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Nguyen, Quynh-Trang

“My first encounter with racism was in junior high school. It was in my geography class, and I had just started my first semester in junior high school in the US. It was very difficult because it’s geography, and I didn’t know any English, but I studied so hard and it was a multiple choice test, I believe, so I did well. And I ended up getting a B on the test. There was this African American kid who sat behind me. He failed the test and I think he was a little embarrassed. He was upset and then he pull my hair… I turned around and he said, “You stupid Vietnamese, go back to Vietnam.”

Nguyen, Annthy Thao
Nguyen, Annthy Thao

“Monday was the 29th; we lost the war on the 30th. We left for the airport on the 29th and those who were left behind just cried their eyes out.. A fight broke out on the bus on the 29th too. Can you imagine there was a big crowd about 100 people waiting there? They locked the doors, and only those who had the passes could enter and board the bus.I remember someone pulling my hair. Then, the 2nd bus arrived. My father told me to stop fighting and move on to the 2nd bus, which was the one I rode on. On the way to the airport, I heard a rocket explosion, very close to our buses. I didn’t see any dead bodies, but debris flied everywhere.”

 

Phan, Nancy Nhung
Phan, Nancy Nhung

“But that was a full-time job…I was doing well in school during my first 2 years and in Vietnam, so when I transferred to a semi-public school, everything was easy— math was easy; English was easy, and everything else was easy. I also learned French but when I went to work full-time, my learning abilities dropped..they dropped; I only received Cs; from an A to C. However, I still tried to work because I knew that it would help my parents and my siblings have a better life. After we had moved to California, I continued to work.”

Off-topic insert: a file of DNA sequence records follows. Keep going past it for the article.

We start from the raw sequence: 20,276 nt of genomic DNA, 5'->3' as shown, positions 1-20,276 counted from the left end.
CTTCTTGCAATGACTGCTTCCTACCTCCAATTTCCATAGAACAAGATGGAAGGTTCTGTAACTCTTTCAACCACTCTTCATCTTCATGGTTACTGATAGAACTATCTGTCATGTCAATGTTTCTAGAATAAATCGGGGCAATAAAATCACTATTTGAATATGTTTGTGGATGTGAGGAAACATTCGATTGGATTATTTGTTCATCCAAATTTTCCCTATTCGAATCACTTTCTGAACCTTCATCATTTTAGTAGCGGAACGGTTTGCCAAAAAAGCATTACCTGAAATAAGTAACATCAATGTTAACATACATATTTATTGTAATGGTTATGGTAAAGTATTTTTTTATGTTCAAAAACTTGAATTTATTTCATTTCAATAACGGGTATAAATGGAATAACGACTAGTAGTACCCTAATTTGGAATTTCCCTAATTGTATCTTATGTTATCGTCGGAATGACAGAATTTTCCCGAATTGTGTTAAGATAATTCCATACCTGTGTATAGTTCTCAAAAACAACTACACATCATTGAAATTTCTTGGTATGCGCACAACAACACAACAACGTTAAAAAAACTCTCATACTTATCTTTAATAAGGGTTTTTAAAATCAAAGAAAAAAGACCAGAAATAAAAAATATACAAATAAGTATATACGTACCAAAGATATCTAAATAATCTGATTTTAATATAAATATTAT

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Phan, Christopher

“I really missed my grandma because she couldn’t come with us. My father sponsored my mom and me but my grandmother had to stay behind so I really missed her. But I was really looking forward to the United States you know? I hadn’t seen my dad for a while. I mean, ever since I was a child so I was very excited about that. But also very apprehensive because I didn’t know English at the time. So basically it was going to be from scratch…

 

 

 

 

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Nguyen, Tam Kien

“At the beginning, I was so confused because I did not know anything. When my husband was sponsored out of the camp, he was depressed all the time. He worked all day long. He was used to the afternoon nap back in Vietnam, so he skipped meals during lunch time to sleep in the car. After work he would go home, go out to the beach and sit there crying. We were living near Santa Cruz at the time. I felt so desperate seeing him like that. I did not know what to do while my tummy was getting bigger everyday…

 

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Nguyen, Trong Phat